For some, a last resort — Acupuncture was a last resort for Rivas, who was planning to undergo a second back surgery when Tzou suggested it to her. "I was really nervous when he mentioned all those needles, but after I had the first session, it was nothing. The acupuncture helps. I know it does because I feel better." Rivas says she believes using her mind to control her back pain helps, too. "I think a lot of it has to do with thinking positive."

Doctors agree that the mind plays a major role in controlling pain. "If your mind is occupied with other things, you are not going to focus on the amount of pain, or even register that you're experiencing pain," Tzou says.

Learning to tame the mind also helps reduce stress, another big factor in back pain.

"You can't separate mental stress and anxiety from muscle tension stress and anxiety," says Anthony Carey, a corrective exercise specialist and author of "The Pain-Free Program: A Proven Method to Relieve Back, Neck, Shoulder and Joint Pain" (Wiley, $15.95). "When we are overwhelmed with responsibilities, it increases the muscle tension in the body. Sometimes the increased stress and tension can be the proverbial straw that broke the camel's back."

Finding the right treatment — With so many treatment options available, finding the right one really depends on the individual and the cause of their problem. Back pain may stem from trauma, a spinal abnormality like joint degeneration from arthritis or osteoporosis, herniated or bulging disks or spinal stenosis. None of those abnormalities, however, are guaranteed to result in back pain.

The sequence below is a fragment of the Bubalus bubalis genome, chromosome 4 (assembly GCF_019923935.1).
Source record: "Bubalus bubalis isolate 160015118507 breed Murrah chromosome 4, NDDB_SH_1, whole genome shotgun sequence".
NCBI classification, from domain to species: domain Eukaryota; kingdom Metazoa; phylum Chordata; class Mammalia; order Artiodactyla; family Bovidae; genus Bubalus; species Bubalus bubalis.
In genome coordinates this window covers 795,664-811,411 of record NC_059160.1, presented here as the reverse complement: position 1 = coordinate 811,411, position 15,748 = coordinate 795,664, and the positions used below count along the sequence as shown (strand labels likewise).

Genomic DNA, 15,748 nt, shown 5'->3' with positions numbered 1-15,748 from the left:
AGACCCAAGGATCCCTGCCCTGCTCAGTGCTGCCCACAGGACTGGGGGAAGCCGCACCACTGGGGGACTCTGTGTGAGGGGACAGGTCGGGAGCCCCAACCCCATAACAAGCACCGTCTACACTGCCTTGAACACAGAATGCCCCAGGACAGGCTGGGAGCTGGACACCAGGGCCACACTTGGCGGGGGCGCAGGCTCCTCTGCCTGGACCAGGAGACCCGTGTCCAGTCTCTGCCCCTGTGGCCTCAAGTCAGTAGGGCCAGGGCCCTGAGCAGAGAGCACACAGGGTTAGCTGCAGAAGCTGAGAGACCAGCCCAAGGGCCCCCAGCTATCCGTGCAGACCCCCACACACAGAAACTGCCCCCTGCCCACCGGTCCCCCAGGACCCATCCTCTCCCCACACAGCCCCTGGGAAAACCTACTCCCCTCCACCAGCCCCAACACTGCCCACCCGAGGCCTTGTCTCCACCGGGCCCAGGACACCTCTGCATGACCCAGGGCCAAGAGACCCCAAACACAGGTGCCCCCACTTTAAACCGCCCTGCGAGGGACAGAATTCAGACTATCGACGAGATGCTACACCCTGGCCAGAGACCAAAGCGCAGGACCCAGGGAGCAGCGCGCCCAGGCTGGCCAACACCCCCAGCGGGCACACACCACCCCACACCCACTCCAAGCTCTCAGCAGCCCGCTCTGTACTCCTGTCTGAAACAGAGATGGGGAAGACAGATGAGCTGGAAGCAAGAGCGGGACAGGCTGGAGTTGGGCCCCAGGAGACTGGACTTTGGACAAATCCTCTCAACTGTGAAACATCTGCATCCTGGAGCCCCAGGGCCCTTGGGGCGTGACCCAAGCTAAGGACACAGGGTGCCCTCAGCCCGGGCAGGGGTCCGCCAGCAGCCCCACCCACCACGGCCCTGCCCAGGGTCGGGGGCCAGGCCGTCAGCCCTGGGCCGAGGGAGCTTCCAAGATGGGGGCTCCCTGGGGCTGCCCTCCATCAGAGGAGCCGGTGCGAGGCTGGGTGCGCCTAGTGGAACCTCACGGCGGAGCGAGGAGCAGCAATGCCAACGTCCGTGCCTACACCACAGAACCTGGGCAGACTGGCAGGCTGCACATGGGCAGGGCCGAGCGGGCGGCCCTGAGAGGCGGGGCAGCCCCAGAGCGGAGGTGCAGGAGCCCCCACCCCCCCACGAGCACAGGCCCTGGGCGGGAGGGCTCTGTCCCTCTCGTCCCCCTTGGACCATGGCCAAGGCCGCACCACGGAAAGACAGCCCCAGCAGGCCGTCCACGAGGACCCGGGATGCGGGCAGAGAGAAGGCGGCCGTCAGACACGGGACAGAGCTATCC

"You can take 100 people and do a scan on their backs, and a fairly large percentage are walking around with an abnormality and don't have any back pain," Tzou says.

Back pain "usually indicates there is some potential injury to the body," he says. The root of the problem may be weak or strained back muscles and ligaments caused by too much or too little use. Poor sitting or standing posture, being overweight, improper twisting, and lifting heavy objects the wrong way can all strain muscles and lead to back pain.

That starts a self-perpetuating cycle. "If somebody has lower back pain when they sit, they contort themselves to avoid the pain, and that leads to new imbalance and movement issues," Carey says.

Some exercises can help — The key to correcting those problems can sometimes be found in exercises like Pilates and yoga. They help reduce stress and improve posture while stabilizing the spine and strengthening the core muscles that run from the diaphragm to the pelvic floor, says Geralyn Coopersmith, an exercise physiologist and author of "Fit Female: The Perfect Fitness and Nutrition Game Plan for Your Unique Body Type" (Wiley, $16.95).

The exercises also take the body through a full range of functional motion, and increase strength and flexibility in the muscles that surround the hips. "When the muscles are tight they pull the spine out of a healthy neutral position," she says.

Chris Fee, a fitness instructor from Garden City, turned to Pilates 10 years ago after years of high-impact aerobics left her with sciatic pain in her lower back and buttocks. Pilates, she says, "helped strengthen the muscles in my lower back, abdomen, and stretched my hips to create improved balance and stability in my body."

Achieving that balance is an important attribute of Pilates, says Doug Pollock, a certified instructor who owns the Pilates Studio in Locust Valley. "You get a more symmetrical body in terms of strength and flexibility."

Individualized treatment — But like every other treatment for back pain, Pollock says, Pilates exercises must be tailored to the individual.

Agin agrees. Different treatments and exercises suit different people. There are also times when more aggressive medical approaches will be required. "If you can't raise your arm or your hand is numb or you're taking missteps because you're not feeling your feet, you are not going to wish that away." If those symptoms are present, seek care from a health professional. "If you wait too long, the damage can become permanent."